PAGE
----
In this lesson students will:
- Analyze the text and subtext of a poem
- Analyze the effect of apostrophe in a poem
- Write a poem that uses apostrophe
From a Greek root meaning "turning away" we get both the word for a punctuation mark that "turns away" a letter or two to form a contraction and a figure of speech in which the writer "turns away" from the reader to address a third party. The speaker of the poem calls out to this third party knowing that it cannot respond—either because it is a person who is not present or because it is an object or abstraction. You can often spot an apostrophe in literary works by the presence of an "O": "O captain," "O death," "O happy dagger." Even in this very issue of The Collagist, Hazem Fahmy exclaims "O dawn" and Nkosi Nkululeko calls "o silent night." But an exclamatory address doesn't have to make an appearance for an apostrophe to occur. In Andrew Koch's poem, we can almost hear "O Texas" underneath the lines, even though the poet never addresses the state so directly.
Encountering the Poem
- Have a student read "What I Needed to Say to Texas" aloud.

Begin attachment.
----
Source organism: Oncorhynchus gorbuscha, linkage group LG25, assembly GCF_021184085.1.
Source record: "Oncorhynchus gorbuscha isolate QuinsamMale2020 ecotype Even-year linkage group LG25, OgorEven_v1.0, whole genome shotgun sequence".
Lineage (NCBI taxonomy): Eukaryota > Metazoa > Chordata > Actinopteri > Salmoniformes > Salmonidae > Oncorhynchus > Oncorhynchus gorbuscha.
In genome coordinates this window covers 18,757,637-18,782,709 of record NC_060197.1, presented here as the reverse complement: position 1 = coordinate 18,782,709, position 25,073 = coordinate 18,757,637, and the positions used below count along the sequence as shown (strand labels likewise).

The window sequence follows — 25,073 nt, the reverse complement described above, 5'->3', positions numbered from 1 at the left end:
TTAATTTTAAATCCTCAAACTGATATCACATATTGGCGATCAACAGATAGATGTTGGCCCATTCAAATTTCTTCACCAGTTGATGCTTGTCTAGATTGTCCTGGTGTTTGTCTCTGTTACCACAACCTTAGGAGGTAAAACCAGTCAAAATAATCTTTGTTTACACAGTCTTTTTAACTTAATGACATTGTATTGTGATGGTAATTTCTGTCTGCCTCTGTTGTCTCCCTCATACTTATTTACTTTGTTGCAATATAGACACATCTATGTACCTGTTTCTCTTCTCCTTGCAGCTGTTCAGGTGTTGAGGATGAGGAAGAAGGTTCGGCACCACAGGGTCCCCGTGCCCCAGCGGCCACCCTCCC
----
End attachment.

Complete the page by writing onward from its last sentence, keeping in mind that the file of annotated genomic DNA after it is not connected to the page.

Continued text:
- Ask students what requests they hear the speaker of this poem making—whether directly or indirectly stated. Why might the speaker direct these requests to Texas, rather than to his wife, his daughter, or himself?
- Are there moments in the poem when the speaker seems to turn back toward the reader?
- Break the class into three small groups and give each group a copy of the poem. Have one group consider how the poem would change if it were addressed to the reader, another group consider how it would change if it were addressed to the speaker's wife, and the final group consider how it would change if it were addressed to the speaker's child. Have students mark up the poem to indicate where the perspective would change. For instance, all groups should indicate that the poem now begins "Texas is dying a million times." In addition to noting where textual changes (pronouns, etc.) occur, ask students to describe what effects the different perspectives have on the tone, music, or message of the poem.
Think of a situation about which you are or have recently been anxious or afraid. Choose a person, place, or physical object that represents this situation. If you had to ask this person, place, or object a favor, what would it be? Write a poem addressing this entity, in which you tell it what you want it to know about itself, what you want it know about you, and what you need from it. Use concrete details.
Related Reading in The Collagist
- Liza Flum's Snake Poem
- Colleen Abel's Namesake
- Lisa Low's Your First Grade Teacher Insists Your Name Is Lai Fong, Not Lai Yee